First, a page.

Today, a glimmer of compassion was shown in an increasingly divided state. Many have spoken out against this heavy handed response to a non-violent offense. Although it was a glimmer, it was brought about through the hard work and relentless efforts of many people. Ray Downs first wrote about Mizanskey’s plight and later Aaron Malin. Upon finding out, Malin simply said. “I’m speechless”. Danny Wicentowski reported Malin’s first reaction was “We’re not sure if Jeff knows yet.”  He’s worked with many activist and even politicians like Paul Curtman. Who is on the record speaking about re-examining the drug war through more compassionate eyes—and specifically the story of Jeff Mizanskey. The director of Show-Me Cannabis, John Payne could only say “I am kind of overwhelmed right now.” Along with Malin and others, Payne has been at the forefront of correcting what many call an unconstitutional use of state power. Unconstitutional because a life sentence for a non-violent crime is, by most rational peoples standards, cruel and unusual. Which violates the 8th amendment. I even made my own plees to the governor.

@GrantGambling: Great long read by @RayDowns. (I knew most if this, but this would be an easy win for @GovJayNixon)

But all the credit goes to the writers, lawyers, and activist working behind the scenes. Our state has had a very rough spell, this was much needed good news. 


Some Tweets

I recently was given words of encouragement hash tag: humble brag .  So, let’s get to it. 

My Senator, Claire McCaskill made a deceleration of the most moral stature. 

@clairemc: Ok, I’m done Game of Thrones.Water Garden, stupid.Gratuitous rape scene disgusting and unacceptable.It was a rocky ride that just ended.

It’s an odd thing to say, the show is saturated with barbarism, by all accounts. War lording incestuous royals don’t do it for me, I guess I’m odd. However, her subtle commentary did not go unnoticed. She had obviously watched the show. As she follows up here. 

@clairemc: Ok,winter is definitely coming.I just expressed an opinion.Cumulative effect violence & brutality took its toll. Sansa rape last straw. 

It’s absolutely a veiled commentary on the larger sexual assault debate brewing on campuses across the country. Quietly, it’s in her state. Title IX… We will get back to that momentarily. She squeezes this little number in between those two tweets. Natsec, short for national security, is what she wants us to discuss, not her opinion on a show she paid to watch. Not the ridiculousness of her acting as if this was shown on federally regulated networks. No, her concerns with national security.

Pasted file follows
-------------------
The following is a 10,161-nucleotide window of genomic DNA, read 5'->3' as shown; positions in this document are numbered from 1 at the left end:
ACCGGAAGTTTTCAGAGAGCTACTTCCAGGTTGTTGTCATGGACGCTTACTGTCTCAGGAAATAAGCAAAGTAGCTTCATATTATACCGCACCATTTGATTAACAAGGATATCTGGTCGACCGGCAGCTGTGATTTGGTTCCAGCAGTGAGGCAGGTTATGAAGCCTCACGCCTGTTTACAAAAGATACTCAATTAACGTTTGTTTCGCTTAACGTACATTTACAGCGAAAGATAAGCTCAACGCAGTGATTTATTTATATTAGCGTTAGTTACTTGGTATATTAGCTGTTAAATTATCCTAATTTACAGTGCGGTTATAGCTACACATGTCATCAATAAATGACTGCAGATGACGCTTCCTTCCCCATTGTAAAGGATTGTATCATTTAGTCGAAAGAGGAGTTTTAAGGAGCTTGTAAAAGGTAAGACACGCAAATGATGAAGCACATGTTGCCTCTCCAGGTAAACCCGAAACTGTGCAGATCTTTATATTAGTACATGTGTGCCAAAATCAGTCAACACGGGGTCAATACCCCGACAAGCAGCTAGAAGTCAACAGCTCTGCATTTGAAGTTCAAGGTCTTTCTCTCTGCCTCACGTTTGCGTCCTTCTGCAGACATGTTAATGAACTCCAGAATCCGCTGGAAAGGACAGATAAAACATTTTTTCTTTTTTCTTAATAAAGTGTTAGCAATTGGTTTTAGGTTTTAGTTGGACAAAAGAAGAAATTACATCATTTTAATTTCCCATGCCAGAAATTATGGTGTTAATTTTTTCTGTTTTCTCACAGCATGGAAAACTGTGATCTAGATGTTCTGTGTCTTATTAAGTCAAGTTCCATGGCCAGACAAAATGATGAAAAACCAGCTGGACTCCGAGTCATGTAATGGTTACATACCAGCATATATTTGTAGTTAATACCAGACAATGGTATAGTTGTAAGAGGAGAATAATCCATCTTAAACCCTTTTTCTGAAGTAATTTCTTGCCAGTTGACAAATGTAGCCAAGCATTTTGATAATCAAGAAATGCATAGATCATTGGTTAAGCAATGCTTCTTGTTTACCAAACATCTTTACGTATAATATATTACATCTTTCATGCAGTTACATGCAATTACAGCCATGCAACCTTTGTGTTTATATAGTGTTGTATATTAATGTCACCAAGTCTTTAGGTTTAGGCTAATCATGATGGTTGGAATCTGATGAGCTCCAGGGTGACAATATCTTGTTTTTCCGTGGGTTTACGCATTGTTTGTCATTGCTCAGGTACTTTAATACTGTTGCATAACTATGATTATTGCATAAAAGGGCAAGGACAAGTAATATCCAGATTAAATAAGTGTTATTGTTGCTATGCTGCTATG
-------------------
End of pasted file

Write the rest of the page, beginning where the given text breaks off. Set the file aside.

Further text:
@clairemc: We should take up House passed(338-88) USA Freedom Act this week. Important reform of program for national security.

She seems to be juggling.. And this gem

@clairemc: Kinda depressing that so many more people have opinions about  than reform of US intelligence gathering that I also tweeted about ystrdy

Yes, I suppose it is depressing. This comes hour befor Rand Paul’s “stand”. Not a filibuster, but more a rant. So saith the twitter. The reader can search it. It also came around the same time as this story out of The Joplin Globe. A far flung publication in flyover country, with a New York Times contributor writing for it. In it, it talks about another sexual scandal in Jefferson City, et la John Diehl

@Eyokley: Will update w/ Levota statement just got: “I understand the need for universities to look into rumors, even unsubstantiated rumors.” 

Paul Levota, made that statement. I can’t think of a dumber thing to say.. If it is unsubstantiated, than it’s un-fucking-substaintiated. It can’t be supported. It smacks of the vapid hands up, don’t shoot narrative, a democratic dolt falling on the sword in the name of progress. It gives McCaskill an example from her own party to hang on the cross of public crucifixion. Except, he will probably come out unscathed. 

The kicker is the injection of Title IX into an investigation of an elected official. The progressive rot has spread, to steal a phrase from Buchman Sexton, from the campus on to the state capital. 

The most disgusting part is she tried to backdoor a national agenda, that makes her state’s students — and now politicians– lab rats. The tweet, was just a tweet, it’s what she’s fostering on Missouri’s college campuses that should raise eyebrows. This is what George Will speaks out about, over a year ago, it’s what made Noah Rothman clearly declare this was the line to be drawn. It’s a complicated web of federal authority, but isn’t it always? Perhaps these 2 sharp minds saw something coming, that most of the media didn’t, despite, telling the world her intentions. It took a tweet to make more people notice. 

This fight will grow.. Hide and watch. 

Lackey’s Polite Silence